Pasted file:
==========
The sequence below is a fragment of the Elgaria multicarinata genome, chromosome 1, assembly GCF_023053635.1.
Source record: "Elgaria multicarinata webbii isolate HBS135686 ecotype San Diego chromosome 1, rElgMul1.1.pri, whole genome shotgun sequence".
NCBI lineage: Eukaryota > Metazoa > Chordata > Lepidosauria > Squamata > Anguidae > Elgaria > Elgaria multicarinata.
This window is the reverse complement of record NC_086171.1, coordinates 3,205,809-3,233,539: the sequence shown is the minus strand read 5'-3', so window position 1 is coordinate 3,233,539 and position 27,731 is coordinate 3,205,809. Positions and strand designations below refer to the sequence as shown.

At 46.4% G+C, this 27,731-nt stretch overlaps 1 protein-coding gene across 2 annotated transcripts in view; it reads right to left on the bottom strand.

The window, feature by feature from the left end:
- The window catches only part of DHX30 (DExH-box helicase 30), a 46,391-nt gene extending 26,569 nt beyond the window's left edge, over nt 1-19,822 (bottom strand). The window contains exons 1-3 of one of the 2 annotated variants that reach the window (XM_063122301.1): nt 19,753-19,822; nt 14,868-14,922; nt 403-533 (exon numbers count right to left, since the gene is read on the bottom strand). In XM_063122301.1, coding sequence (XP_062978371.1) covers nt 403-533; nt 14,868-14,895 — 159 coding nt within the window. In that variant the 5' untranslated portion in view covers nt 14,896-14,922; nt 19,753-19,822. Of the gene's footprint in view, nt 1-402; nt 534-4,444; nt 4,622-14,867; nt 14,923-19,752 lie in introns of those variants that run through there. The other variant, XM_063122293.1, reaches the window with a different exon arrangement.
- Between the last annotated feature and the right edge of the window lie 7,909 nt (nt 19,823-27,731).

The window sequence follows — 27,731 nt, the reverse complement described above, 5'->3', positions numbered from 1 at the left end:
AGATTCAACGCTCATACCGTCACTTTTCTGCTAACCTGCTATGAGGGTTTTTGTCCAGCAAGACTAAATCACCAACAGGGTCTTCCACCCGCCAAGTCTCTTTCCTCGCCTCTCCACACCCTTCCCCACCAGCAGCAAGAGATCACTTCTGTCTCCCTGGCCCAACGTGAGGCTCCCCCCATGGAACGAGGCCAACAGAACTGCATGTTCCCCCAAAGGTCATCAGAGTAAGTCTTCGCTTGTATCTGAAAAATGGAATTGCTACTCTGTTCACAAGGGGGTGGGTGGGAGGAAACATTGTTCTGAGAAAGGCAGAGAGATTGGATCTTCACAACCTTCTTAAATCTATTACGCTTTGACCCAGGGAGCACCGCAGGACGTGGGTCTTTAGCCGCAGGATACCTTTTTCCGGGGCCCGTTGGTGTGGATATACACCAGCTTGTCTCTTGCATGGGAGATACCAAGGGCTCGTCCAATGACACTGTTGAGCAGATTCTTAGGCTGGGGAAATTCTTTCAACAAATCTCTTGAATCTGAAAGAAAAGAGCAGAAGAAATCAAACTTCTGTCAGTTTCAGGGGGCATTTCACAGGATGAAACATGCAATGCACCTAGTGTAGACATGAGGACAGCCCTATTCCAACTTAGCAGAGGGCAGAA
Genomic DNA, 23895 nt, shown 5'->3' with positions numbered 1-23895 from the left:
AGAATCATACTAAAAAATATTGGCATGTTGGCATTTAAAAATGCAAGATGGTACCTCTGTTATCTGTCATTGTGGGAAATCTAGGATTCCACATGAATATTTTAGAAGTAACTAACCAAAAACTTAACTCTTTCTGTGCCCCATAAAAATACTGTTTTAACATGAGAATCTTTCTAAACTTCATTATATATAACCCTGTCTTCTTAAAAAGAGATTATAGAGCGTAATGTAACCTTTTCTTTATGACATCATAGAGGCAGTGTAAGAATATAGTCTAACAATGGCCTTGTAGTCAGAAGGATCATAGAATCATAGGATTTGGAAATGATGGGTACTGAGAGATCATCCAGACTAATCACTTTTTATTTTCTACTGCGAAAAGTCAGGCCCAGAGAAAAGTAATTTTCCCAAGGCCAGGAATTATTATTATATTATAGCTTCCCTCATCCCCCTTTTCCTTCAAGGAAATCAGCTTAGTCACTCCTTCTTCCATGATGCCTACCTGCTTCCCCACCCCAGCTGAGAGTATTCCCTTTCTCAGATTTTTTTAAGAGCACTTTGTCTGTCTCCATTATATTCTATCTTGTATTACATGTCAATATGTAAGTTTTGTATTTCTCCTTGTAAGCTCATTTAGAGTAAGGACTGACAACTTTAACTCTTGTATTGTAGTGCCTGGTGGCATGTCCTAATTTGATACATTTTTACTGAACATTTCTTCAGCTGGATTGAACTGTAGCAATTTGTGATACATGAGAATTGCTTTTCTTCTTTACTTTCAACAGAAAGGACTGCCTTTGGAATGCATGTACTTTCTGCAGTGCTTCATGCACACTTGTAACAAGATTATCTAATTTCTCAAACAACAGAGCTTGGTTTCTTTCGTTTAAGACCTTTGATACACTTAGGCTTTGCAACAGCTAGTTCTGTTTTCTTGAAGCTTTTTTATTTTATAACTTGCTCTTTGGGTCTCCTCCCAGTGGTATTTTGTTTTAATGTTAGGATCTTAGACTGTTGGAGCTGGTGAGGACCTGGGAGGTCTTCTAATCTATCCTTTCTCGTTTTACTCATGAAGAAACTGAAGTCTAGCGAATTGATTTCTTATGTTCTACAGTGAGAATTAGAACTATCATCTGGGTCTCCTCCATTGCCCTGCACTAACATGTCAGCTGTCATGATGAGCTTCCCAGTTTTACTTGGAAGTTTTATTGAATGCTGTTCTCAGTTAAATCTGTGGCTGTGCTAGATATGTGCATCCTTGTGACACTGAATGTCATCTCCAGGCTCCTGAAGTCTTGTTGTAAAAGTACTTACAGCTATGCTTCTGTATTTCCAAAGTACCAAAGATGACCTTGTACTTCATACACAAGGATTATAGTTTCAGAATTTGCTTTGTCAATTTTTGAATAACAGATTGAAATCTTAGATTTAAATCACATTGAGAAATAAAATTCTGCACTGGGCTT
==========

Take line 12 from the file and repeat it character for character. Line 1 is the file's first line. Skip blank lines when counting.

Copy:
AGAATCATACTAAAAAATATTGGCATGTTGGCATTTAAAAATGCAAGATGGTACCTCTGTTATCTGTCATTGTGGGAAATCTAGGATTCCACATGAATATTTTAGAAGTAACTAACCAAAAACTTAACTCTTTCTGTGCCCCATAAAAATACTGTTTTAACATGAGAATCTTTCTAAACTTCATTATATATAACCCTGTCTTCTTAAAAAGAGATTATAGAGCGTAATGTAACCTTTTCTTTATGACATCATAGAGGCAGTGTAAGAATATAGTCTAACAATGGCCTTGTAGTCAGAAGGATCATAGAATCATAGGATTTGGAAATGATGGGTACTGAGAGATCATCCAGACTAATCACTTTTTATTTTCTACTGCGAAAAGTCAGGCCCAGAGAAAAGTAATTTTCCCAAGGCCAGGAATTATTATTATATTATAGCTTCCCTCATCCCCCTTTTCCTTCAAGGAAATCAGCTTAGTCACTCCTTCTTCCATGATGCCTACCTGCTTCCCCACCCCAGCTGAGAGTATTCCCTTTCTCAGATTTTTTTAAGAGCACTTTGTCTGTCTCCATTATATTCTATCTTGTATTACATGTCAATATGTAAGTTTTGTATTTCTCCTTGTAAGCTCATTTAGAGTAAGGACTGACAACTTTAACTCTTGTATTGTAGTGCCTGGTGGCATGTCCTAATTTGATACATTTTTACTGAACATTTCTTCAGCTGGATTGAACTGTAGCAATTTGTGATACATGAGAATTGCTTTTCTTCTTTACTTTCAACAGAAAGGACTGCCTTTGGAATGCATGTACTTTCTGCAGTGCTTCATGCACACTTGTAACAAGATTATCTAATTTCTCAAACAACAGAGCTTGGTTTCTTTCGTTTAAGACCTTTGATACACTTAGGCTTTGCAACAGCTAGTTCTGTTTTCTTGAAGCTTTTTTATTTTATAACTTGCTCTTTGGGTCTCCTCCCAGTGGTATTTTGTTTTAATGTTAGGATCTTAGACTGTTGGAGCTGGTGAGGACCTGGGAGGTCTTCTAATCTATCCTTTCTCGTTTTACTCATGAAGAAACTGAAGTCTAGCGAATTGATTTCTTATGTTCTACAGTGAGAATTAGAACTATCATCTGGGTCTCCTCCATTGCCCTGCACTAACATGTCAGCTGTCATGATGAGCTTCCCAGTTTTACTTGGAAGTTTTATTGAATGCTGTTCTCAGTTAAATCTGTGGCTGTGCTAGATATGTGCATCCTTGTGACACTGAATGTCATCTCCAGGCTCCTGAAGTCTTGTTGTAAAAGTACTTACAGCTATGCTTCTGTATTTCCAAAGTACCAAAGATGACCTTGTACTTCATACACAAGGATTATAGTTTCAGAATTTGCTTTGTCAATTTTTGAATAACAGATTGAAATCTTAGATTTAAATCACATTGAGAAATAAAATTCTGCACTGGGCTT